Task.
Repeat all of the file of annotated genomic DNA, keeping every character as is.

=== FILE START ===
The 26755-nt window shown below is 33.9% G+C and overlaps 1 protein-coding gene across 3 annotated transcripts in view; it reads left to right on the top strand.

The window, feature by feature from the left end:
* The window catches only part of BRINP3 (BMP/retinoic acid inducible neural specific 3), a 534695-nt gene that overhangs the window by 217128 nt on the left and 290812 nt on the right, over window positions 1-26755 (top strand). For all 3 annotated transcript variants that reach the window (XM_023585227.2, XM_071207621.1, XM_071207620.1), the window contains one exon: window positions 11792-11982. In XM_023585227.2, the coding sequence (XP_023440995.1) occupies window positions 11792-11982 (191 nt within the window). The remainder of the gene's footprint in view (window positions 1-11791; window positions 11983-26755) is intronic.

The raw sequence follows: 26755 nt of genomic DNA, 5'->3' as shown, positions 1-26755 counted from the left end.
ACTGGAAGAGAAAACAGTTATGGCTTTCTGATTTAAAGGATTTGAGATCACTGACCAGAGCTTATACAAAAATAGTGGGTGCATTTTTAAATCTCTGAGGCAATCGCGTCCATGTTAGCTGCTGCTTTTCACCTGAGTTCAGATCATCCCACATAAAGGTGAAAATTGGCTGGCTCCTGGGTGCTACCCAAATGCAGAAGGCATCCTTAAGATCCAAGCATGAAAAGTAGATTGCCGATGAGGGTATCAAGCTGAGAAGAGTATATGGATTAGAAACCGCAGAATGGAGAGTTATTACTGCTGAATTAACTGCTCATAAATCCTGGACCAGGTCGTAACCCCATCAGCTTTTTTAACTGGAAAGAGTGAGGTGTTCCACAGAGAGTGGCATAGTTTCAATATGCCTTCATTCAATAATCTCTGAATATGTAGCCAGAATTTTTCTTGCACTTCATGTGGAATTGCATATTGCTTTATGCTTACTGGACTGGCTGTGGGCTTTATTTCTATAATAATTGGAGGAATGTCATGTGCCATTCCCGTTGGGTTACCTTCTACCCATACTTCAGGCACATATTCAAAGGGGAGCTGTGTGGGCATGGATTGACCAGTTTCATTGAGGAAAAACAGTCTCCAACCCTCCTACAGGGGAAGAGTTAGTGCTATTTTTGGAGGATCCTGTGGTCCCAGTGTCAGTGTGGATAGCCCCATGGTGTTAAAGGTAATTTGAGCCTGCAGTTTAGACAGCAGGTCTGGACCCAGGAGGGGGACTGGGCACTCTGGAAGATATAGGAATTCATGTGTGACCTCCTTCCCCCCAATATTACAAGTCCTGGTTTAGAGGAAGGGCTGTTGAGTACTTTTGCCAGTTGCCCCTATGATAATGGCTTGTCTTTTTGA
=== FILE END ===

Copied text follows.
The 26755-nt window shown below is 33.9% G+C and overlaps 1 protein-coding gene across 3 annotated transcripts in view; it reads left to right on the top strand.

The window, feature by feature from the left end:
* The window catches only part of BRINP3 (BMP/retinoic acid inducible neural specific 3), a 534695-nt gene that overhangs the window by 217128 nt on the left and 290812 nt on the right, over window positions 1-26755 (top strand). For all 3 annotated transcript variants that reach the window (XM_023585227.2, XM_071207621.1, XM_071207620.1), the window contains one exon: window positions 11792-11982. In XM_023585227.2, the coding sequence (XP_023440995.1) occupies window positions 11792-11982 (191 nt within the window). The remainder of the gene's footprint in view (window positions 1-11791; window positions 11983-26755) is intronic.

The raw sequence follows: 26755 nt of genomic DNA, 5'->3' as shown, positions 1-26755 counted from the left end.
ACTGGAAGAGAAAACAGTTATGGCTTTCTGATTTAAAGGATTTGAGATCACTGACCAGAGCTTATACAAAAATAGTGGGTGCATTTTTAAATCTCTGAGGCAATCGCGTCCATGTTAGCTGCTGCTTTTCACCTGAGTTCAGATCATCCCACATAAAGGTGAAAATTGGCTGGCTCCTGGGTGCTACCCAAATGCAGAAGGCATCCTTAAGATCCAAGCATGAAAAGTAGATTGCCGATGAGGGTATCAAGCTGAGAAGAGTATATGGATTAGAAACCGCAGAATGGAGAGTTATTACTGCTGAATTAACTGCTCATAAATCCTGGACCAGGTCGTAACCCCATCAGCTTTTTTAACTGGAAAGAGTGAGGTGTTCCACAGAGAGTGGCATAGTTTCAATATGCCTTCATTCAATAATCTCTGAATATGTAGCCAGAATTTTTCTTGCACTTCATGTGGAATTGCATATTGCTTTATGCTTACTGGACTGGCTGTGGGCTTTATTTCTATAATAATTGGAGGAATGTCATGTGCCATTCCCGTTGGGTTACCTTCTACCCATACTTCAGGCACATATTCAAAGGGGAGCTGTGTGGGCATGGATTGACCAGTTTCATTGAGGAAAAACAGTCTCCAACCCTCCTACAGGGGAAGAGTTAGTGCTATTTTTGGAGGATCCTGTGGTCCCAGTGTCAGTGTGGATAGCCCCATGGTGTTAAAGGTAATTTGAGCCTGCAGTTTAGACAGCAGGTCTGGACCCAGGAGGGGGACTGGGCACTCTGGAAGATATAGGAATTCATGTGTGACCTCCTTCCCCCCAATATTACAAGTCCTGGTTTAGAGGAAGGGCTGTTGAGTACTTTTGCCAGTTGCCCCTATGATAATGGCTTGTCTTTTTGA